Dispute Resolution/Arbitration. Manager [RMS] and Medical Practice [DAC] shall use good faith negotiation to resolve any dispute that may arise under this Agreement [the MSA]. In the event Manager [RMS] and Medical Practice [DAC] cannot reach agreement on any issue, such issue will be settled by binding arbitration in accordance with the rules of arbitration of the American Health Lawyers Association, and judgment upon the award rendered by the arbitrator(s) may be entered in any court having jurisdiction thereof.

The parties agree that the Arbitration Clause is subject to the provisions of the FAA, 9 U.S.C. § 1 et seq.

During the term of the MSA, several disputes arose between the parties regarding their obligations under the MSA. On March 3, 2010, RMS submitted said disputes to arbitration before the AHLA. Subsequently, on April 13, 2010, Appellants filed a complaint (the " Complaint" ) in the Court of First Instance of the Commonwealth of Puerto Rico requesting both compensation for damages and a declaration that the MSA was null, allegedly because RMS fraudulently induced Appellants to enter into the MSA and then further committed fraud while performing the obligations set forth therein.

On May 10, 2010, RMS filed a notice removing Appellants' action to the district court on the ground of diversity of citizenship. That same day, RMS filed a motion to dismiss and compel arbitration alleging that the Arbitration Clause covered appellants DAC and González-Trápaga's claims and that appellant Roig-Flores had failed to state a claim upon which relief could be granted (because of lack of contractual privity). Accordingly, RMS requested that Roig-Flores' claims be dismissed, that court proceedings be stayed and that the

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court order the parties to arbitrate their claims. In the alternative, RMS averred that appellant Roig-Flores' claims also arose under the MSA and should also be submitted to binding arbitration. The district court gave Appellants until May 26, 2010 to oppose. Appellants failed to comply with this deadline, allegedly because the district court clerk failed to notify them of the deadline.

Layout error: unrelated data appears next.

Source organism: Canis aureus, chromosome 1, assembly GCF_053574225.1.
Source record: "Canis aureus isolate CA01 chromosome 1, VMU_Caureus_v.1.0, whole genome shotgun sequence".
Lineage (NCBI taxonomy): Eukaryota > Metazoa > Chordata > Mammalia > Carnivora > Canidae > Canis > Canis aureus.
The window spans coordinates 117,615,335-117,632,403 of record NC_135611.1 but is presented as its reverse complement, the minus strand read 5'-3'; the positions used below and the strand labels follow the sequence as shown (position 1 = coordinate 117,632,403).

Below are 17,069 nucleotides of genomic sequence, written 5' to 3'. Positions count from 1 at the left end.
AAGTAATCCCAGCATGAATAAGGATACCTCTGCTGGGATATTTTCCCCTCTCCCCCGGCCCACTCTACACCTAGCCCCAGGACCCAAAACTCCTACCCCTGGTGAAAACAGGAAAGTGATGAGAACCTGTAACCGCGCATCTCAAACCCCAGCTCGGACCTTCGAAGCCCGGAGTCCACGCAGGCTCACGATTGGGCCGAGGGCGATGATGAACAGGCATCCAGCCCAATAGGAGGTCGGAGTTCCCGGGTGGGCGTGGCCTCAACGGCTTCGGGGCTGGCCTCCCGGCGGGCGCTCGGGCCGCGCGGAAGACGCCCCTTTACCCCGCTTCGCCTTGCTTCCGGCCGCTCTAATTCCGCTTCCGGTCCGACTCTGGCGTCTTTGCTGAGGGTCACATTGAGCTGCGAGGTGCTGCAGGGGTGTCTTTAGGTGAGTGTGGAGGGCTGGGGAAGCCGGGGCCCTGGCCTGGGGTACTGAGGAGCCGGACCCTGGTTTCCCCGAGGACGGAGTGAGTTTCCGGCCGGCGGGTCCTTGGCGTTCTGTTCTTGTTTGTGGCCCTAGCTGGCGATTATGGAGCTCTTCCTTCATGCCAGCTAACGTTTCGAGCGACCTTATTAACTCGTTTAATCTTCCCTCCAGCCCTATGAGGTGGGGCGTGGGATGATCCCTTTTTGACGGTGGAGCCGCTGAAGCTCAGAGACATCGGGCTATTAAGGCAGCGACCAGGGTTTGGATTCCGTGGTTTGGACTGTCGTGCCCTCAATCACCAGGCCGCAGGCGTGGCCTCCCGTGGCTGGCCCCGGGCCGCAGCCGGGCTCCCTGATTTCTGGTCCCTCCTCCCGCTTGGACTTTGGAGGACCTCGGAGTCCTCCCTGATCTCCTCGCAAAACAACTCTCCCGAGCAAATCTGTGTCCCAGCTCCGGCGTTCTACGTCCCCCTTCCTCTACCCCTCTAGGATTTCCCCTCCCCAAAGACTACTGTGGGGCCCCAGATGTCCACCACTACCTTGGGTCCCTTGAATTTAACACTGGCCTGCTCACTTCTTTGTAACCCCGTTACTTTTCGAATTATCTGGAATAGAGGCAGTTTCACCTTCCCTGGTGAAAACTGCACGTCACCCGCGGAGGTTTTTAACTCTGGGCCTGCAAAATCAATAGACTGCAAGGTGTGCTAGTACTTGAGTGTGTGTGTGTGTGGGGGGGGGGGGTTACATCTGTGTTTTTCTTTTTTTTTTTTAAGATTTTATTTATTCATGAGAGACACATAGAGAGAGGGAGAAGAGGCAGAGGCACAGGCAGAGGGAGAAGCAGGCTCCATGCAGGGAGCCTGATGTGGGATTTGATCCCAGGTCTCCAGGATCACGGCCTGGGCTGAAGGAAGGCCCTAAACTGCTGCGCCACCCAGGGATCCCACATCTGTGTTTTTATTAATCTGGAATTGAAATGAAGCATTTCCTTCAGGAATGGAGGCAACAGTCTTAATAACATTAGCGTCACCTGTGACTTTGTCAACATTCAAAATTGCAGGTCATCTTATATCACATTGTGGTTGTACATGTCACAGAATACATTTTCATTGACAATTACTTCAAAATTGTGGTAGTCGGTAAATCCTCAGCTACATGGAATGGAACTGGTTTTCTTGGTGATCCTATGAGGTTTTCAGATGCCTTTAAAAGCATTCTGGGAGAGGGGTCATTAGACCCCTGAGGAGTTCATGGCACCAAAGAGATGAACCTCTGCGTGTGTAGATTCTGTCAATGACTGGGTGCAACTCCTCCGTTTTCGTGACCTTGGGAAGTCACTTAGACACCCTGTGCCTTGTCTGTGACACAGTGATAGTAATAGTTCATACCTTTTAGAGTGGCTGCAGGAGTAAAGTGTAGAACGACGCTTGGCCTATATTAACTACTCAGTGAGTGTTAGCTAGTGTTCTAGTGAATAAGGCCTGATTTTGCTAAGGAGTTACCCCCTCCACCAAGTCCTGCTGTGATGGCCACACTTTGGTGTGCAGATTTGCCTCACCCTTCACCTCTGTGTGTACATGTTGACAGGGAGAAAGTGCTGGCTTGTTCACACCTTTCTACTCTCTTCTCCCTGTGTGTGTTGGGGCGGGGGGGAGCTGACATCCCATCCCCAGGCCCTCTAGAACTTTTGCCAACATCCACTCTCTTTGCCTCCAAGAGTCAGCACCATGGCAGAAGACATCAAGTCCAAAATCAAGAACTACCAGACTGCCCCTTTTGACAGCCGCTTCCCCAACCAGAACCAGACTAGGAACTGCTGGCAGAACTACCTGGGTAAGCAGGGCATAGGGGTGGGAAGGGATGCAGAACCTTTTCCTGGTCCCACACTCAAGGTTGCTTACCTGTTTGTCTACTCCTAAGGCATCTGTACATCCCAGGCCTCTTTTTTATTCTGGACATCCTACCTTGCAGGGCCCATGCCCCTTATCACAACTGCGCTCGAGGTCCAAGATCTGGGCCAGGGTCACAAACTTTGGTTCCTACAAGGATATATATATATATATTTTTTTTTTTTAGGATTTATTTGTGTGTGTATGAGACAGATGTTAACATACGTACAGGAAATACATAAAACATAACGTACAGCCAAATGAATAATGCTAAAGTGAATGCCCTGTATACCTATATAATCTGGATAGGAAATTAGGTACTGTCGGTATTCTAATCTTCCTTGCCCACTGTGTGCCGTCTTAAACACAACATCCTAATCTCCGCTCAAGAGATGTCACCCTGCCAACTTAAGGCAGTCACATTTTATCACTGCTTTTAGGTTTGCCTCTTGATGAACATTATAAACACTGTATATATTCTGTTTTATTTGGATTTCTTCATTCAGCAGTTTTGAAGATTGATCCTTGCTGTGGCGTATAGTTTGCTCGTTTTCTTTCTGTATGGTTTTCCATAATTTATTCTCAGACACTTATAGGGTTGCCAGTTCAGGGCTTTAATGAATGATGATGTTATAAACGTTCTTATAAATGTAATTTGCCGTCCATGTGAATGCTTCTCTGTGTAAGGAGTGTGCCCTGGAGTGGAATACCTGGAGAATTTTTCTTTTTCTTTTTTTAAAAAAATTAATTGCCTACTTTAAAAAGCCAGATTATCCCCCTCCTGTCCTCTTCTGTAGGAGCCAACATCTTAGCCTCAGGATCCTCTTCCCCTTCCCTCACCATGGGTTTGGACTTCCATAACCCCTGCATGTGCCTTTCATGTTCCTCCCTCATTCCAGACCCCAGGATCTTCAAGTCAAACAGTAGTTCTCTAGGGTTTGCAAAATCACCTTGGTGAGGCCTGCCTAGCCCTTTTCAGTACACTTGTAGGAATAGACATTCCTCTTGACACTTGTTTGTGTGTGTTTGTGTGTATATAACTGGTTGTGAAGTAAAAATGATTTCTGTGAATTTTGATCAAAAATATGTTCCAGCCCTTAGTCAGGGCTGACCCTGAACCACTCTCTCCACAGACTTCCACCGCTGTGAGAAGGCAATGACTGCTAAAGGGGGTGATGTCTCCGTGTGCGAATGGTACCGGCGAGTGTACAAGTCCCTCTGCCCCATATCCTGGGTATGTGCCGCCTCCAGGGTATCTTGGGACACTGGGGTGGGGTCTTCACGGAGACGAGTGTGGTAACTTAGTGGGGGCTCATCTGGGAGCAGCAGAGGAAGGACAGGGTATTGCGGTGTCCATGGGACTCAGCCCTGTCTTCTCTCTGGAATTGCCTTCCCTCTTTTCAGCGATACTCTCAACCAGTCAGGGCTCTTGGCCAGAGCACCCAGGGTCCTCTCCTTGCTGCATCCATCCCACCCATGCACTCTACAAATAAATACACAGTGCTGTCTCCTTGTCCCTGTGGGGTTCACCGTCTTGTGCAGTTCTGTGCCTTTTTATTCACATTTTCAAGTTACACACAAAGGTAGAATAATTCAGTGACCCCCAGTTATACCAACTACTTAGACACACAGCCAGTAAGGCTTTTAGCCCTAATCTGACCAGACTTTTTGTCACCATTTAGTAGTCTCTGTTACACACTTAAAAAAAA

On May 27, 2010, the district court issued an order granting RMS' unopposed motion and entered judgment " dismissing th[e] case" and ordering the parties to arbitrate their claims as per the rules of the AHLA. On June 4, 2010, Appellants filed a motion to alter or amend judgment and an opposition to RMS' motion to dismiss and to compel arbitration (which included a request that the district court remand the case to state court).3 In addition, on June 28, 2010, Appellants filed a motion requesting that the district court stay the ongoing arbitration proceedings until the Court resolved the pending motions.

On June 29, 2010, the district court denied Appellants' motion to stay arbitration proceedings and their motion to alter or amend judgment. Appellants timely filed a notice of appeal with regards to the district court's (1) judgment dismissing the case and compelling arbitration, (2) order denying Appellants' motion to alter or amend said judgment, and (3) order denying Appellants' motion to stay arbitration proceedings.

II. Appellate Jurisdiction

As a preliminary matter, we begin by addressing RMS' argument that the district court's judgment compelling arbitration is not immediately appealable, and, consequently, that we do not have jurisdiction to hear an appeal of said judgment. RMS grounds this argument in the mistaken belief that the district court's judgment was an interlocutory decision that merely stayed the Court's proceedings. However, for the reasons stated below, we find that said judgment was a final decision immediately appealable before this court.